|Previous Blog Entries|
Aug 2015 - Police Pensions - "Sold down the river"?
Mar 2015 - Police Pensions - Some Facts
Dec 2014 - Taser
May 2014 - Home Secretary - Political "Shock & Awe"
October 2013 - Is the big question, are the IPCC fit for purpose?
August 2013 - Police Integrity
January 2013 - Police Pensions - Sold Down The River?
September 2012 - Taking Any Active Part in Politics!
July 2012 - Causual Overtime - Myth Buster
|Current Blog Entry|
2015 CARE Police Pension - How did we get here?
Last week I published a blog in which I outlined what I thought would be the outcome should a claim for age discrimination be successful. The response was mostly predictable. However, if officers are going to accuse PFEW officials, Federation officials generally and me specifically of betrayal, cowardice and collaboration with the government, I thought it might be helpful to have a much better understanding of the facts, and to then see if those facts support those accusations.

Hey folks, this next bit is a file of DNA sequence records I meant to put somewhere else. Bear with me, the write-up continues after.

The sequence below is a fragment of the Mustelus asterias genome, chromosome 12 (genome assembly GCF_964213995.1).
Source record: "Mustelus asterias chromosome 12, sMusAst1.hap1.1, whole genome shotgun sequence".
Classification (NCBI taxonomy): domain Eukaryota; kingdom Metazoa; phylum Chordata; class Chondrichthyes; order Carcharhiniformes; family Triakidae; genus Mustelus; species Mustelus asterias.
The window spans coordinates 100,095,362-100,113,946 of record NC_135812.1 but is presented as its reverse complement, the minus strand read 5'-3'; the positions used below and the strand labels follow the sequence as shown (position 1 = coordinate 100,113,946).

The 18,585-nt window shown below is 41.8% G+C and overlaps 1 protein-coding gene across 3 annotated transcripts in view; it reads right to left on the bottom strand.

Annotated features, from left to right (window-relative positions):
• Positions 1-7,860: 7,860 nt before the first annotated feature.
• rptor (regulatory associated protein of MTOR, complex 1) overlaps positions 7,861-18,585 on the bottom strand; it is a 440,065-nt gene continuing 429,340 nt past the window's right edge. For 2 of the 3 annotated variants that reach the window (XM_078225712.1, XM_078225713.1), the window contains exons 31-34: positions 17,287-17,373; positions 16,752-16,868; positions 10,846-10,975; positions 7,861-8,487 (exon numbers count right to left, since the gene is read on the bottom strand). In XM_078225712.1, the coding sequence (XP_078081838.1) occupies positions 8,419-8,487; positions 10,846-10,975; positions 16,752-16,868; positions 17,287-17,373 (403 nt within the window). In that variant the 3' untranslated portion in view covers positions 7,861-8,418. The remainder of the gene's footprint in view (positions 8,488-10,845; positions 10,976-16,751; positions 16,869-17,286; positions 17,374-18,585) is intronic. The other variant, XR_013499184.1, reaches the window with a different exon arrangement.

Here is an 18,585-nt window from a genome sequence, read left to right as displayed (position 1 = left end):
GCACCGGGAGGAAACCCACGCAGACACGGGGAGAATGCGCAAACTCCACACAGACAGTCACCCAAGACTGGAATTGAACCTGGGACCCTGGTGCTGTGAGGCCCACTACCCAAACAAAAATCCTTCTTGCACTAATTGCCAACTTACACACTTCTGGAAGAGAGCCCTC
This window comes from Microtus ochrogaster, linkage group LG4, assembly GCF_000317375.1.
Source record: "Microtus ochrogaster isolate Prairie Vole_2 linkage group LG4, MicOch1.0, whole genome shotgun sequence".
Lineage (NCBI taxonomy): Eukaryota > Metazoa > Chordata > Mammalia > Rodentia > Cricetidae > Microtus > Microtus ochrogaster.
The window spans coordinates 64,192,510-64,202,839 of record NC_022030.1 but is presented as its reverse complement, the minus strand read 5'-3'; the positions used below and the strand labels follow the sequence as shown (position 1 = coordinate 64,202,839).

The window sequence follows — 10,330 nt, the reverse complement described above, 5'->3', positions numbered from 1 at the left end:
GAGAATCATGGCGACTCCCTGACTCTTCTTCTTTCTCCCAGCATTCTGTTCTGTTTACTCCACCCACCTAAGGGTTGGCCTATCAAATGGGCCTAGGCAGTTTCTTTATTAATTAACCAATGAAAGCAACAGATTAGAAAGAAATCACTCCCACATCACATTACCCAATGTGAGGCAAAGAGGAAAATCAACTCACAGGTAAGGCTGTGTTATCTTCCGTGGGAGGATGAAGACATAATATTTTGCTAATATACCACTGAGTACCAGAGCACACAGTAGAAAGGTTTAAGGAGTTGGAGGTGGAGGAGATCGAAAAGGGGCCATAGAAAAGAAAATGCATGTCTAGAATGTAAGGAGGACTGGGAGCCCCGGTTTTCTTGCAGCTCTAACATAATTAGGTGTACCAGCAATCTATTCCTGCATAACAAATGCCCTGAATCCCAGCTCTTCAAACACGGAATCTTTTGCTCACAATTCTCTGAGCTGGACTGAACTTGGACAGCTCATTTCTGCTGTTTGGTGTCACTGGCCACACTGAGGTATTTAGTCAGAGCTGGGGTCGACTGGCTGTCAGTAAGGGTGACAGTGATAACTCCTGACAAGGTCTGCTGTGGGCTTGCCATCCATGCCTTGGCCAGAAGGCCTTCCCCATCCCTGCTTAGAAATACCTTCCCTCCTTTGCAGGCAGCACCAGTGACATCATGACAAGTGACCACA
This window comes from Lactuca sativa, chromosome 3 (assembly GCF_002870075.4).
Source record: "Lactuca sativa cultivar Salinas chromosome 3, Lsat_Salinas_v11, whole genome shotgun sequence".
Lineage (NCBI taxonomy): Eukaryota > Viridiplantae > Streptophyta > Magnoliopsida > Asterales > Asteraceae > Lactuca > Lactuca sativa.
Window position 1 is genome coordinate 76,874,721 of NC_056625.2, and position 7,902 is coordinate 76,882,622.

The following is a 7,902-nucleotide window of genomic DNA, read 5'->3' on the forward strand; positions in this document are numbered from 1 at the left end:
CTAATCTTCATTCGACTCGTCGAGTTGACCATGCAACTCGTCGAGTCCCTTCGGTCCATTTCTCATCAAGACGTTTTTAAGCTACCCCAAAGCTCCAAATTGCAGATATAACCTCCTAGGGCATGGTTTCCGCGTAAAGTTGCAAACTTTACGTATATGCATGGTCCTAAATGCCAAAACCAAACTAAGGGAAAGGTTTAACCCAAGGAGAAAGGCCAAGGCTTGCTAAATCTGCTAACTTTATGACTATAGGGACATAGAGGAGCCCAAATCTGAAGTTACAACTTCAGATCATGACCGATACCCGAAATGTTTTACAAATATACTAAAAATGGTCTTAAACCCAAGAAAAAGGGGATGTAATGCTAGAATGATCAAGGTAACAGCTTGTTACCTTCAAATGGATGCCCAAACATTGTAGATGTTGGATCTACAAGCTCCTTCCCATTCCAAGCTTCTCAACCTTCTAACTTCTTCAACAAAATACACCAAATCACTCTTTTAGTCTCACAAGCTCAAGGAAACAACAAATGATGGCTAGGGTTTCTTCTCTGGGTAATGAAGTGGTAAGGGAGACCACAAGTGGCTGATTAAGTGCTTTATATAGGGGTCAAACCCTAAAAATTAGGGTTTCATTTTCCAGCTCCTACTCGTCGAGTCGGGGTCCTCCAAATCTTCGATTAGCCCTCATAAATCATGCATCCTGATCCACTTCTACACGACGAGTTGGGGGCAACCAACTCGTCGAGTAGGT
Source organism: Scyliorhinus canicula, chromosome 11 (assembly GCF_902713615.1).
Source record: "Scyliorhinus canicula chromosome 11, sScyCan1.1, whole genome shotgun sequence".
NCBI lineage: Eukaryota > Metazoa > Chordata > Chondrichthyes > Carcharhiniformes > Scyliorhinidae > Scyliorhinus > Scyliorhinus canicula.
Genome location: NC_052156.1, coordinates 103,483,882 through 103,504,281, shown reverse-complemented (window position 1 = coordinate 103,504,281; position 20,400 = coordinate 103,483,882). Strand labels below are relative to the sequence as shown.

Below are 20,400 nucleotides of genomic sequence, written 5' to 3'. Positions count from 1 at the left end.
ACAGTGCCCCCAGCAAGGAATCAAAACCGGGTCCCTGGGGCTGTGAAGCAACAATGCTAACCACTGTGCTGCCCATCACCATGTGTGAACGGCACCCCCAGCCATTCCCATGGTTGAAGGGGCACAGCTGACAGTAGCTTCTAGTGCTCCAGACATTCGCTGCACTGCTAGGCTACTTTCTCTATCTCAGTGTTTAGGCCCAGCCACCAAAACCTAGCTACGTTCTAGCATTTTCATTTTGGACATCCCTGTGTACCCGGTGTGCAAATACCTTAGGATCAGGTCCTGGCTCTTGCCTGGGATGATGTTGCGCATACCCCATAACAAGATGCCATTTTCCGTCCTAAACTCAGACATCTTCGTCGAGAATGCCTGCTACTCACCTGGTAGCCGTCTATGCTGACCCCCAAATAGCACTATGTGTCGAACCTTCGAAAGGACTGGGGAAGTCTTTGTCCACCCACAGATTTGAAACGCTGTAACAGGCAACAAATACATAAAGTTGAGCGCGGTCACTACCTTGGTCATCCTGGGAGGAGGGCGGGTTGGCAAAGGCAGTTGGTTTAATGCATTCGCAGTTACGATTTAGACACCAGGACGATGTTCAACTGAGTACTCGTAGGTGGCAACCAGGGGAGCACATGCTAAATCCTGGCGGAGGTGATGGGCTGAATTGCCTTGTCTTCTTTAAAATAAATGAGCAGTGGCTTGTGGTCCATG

May 2010 - We have a coalition government. It's a Conservative led government intent on cutting public expenditure, including "reform" of public sector pensions. It is the age of austerity.
Lord Hutton, a Labour peer, is appointed to report on public sector pension "reform". His report is adopted as government policy and receives cross party support. Public sector employees will have to work for longer, pay more for and receive less in their pensions. This will include both police pensions.
Autumn 2011 - In the face of widespread public sector strikes over pension "reforms", Danny Alexander MP (Chief Secretary to the Treasury) announces a 10 year pension protection for public sector workers. Those in the last 10 years of their employment won't see a change to their pension. At this point, we don't know if that will apply to police officers.